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    64% Indians Think THIS Is The Main Role Of Women, & They Have a 'Reason' Too!
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    Life and work Family life
    64% Indians Think THIS Is The Main Role Of Women
    06 June 2017

    64% Indians Think THIS Is The Main Role Of Women, & They Have a 'Reason' Too!

    5 mins read
    Family life
    for Moms
    1486 engaged
    Indian women are well on the road to empowerment and freedom, perhaps more than ever before. We are fulfilling our dreams and chasing our passions – and these are not restricted to the four walls of the house and kitchen. But if you thought everything is looking up for the modern Indian woman, a new survey has some shocking statistics. As per the IPSOS Global Trends Survey 2017, a staggering 64% Indians think women have ONE main role in life.


    The IPSOS Survey is a global survey that examines the society’s attitudes toward the role of women, parenting, and family. This year, the results of the survey for Indian society have put quite a dampener on our ideas of progress and equality for women.

    What a Majority of Indians Feel About The MAIN Role of a Woman

    As per the survey, the vast majority of Indians, or 64%, feel that the main role of women in society is to become good mothers and wives. They feel that a woman should focus mainly on home; everything else is secondary. This belief was even more popular among people with religious beliefs, and they strongly supported that we must take on traditional gender roles.

    On the face of it, you’ll find many people (including men) supporting a working woman and mother and talking about how they believe in equality. However, they continue to judge and criticise such women if they perceive that their ‘main’ role is taking a hit. Indian women cannot be seen shirking from domestic duties and winning accolades at work.

    Parijat Chakraborty, Executive Director, Ipsos Public Affairs, said, "More Indian women are moving out of their homes, seeking employment and carving out a niche for themselves at workplaces, but society sees them more as accomplished mothers and wives in primary role, relegating other roles to secondary positions."

    But there is also a strange twist to this overall finding.

    We Want Women to Be Super-Human & Do EVERYTHING

    Strangely, a contradictory finding has also emerged from the same survey. Yes, many Indian people champion the idea that a woman is mainly a mother and a wife. But as many as 79% Indian respondents feel that women should hold positions of responsibility in government and private sector companies! This means only one thing: Indian men want women to somehow manage both career and the household. But they are not willing to contribute much to either.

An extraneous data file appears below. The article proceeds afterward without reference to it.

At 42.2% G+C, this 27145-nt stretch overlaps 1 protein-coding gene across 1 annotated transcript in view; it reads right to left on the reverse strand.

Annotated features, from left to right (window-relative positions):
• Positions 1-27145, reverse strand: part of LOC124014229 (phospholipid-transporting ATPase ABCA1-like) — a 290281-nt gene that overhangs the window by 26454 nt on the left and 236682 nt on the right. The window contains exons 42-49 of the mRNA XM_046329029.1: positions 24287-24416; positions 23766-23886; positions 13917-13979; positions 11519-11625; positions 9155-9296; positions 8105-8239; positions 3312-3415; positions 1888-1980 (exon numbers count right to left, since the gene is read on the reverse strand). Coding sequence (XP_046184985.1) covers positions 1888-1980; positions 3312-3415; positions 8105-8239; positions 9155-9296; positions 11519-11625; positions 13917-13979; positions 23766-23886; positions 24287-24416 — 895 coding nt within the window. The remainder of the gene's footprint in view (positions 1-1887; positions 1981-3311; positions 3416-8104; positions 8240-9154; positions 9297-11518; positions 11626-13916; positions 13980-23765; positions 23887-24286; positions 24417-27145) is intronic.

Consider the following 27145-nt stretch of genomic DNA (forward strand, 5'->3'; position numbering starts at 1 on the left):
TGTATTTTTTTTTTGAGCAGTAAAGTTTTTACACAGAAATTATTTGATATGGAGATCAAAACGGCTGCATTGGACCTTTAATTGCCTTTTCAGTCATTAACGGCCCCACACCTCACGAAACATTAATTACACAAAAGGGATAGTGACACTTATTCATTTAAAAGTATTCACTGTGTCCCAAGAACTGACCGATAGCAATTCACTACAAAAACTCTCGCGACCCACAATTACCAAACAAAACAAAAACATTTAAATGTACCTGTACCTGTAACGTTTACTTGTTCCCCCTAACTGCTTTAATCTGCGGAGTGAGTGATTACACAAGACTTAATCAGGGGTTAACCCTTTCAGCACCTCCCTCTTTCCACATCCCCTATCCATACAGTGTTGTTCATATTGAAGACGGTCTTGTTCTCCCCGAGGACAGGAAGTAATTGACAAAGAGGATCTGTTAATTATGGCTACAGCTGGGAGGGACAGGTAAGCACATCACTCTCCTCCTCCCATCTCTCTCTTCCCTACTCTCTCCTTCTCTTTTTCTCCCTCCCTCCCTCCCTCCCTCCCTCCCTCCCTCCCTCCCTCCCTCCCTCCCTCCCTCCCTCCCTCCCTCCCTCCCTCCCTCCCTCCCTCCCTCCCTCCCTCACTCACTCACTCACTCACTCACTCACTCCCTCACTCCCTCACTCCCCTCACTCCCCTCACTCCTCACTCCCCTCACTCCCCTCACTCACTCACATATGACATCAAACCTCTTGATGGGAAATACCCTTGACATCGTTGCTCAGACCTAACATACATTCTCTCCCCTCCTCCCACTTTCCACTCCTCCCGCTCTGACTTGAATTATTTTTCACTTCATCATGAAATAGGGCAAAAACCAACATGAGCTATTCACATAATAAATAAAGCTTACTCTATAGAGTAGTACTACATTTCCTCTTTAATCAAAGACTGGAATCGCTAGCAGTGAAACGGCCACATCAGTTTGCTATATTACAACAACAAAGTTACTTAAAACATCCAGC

Every woman is a superwoman, in a sense. We fulfil so many responsibilities every day, whether as a working woman or a homemaker. While some of us are willing to or able to juggle a career alongside, many of us cannot – especially in the absence of support from our spouses and families. As per the survey, women’s participation in the workplace has actually fallen – from 35% in 1990 to 27% in 2016. What makes the situation worse is that many women now have higher education but do not enter the workforce because of social pressures and household chores.

    Why Do We Think Like This?

    So, what is the reason behind this thinking? Why are we outwardly feminist and supportive of ‘modern’ or ‘working’ women and inwardly adamant on sticking to traditional gender bias? Many respondents have shared various reasons for their opinion. We have compiled the main ones:

    1. Women are inferior to men. It sounds absurd, but 1 in 5 men and women support this thinking globally. In India, the number is much higher – almost 50% believe men are superior.

    2. Women must bear the burden of housework among working couples. How will she do this if she also has a career to focus on and it causes her to neglect the household chores?

    3. Parents must take more responsibilities for the behaviour of their children, and the mother is the one to blame if something goes wrong. This is a common line of thought in traditional parenting styles. About 72% of Indian respondents felt that there was further scope for parents to improve their children’s behaviour.

    4. Women – and men – are afraid to speak up for women’s rights. This is perhaps the most distressing reason: we are simply too afraid. In India, almost 54% people say they are scared of speaking out among women or showing support to women’s rights. Their fear perhaps stems from being ridiculed (men do not do housework) or isolated (we don't think like you do).

    This survey has left us feeling unsettled. While, on one hand, it is a cheerful thought that more men want women to have a career or earn accomplishments outside home, this thought is still chained to an age-old mind-set – women can work outside the house but housework is top priority. As women, most of us hold our roles of a mother and a wife very close to heart. We do our best to fulfil our responsibilities toward our families. But beyond that, we might also have other ambitions, goals and dreams. In our pursuit to be more than what society has laid down for us, we need support and encouragement, not judgement and restriction.

    Let’s hope the coming times have better tidings for Indian women.

    Via HuffPost design (8)

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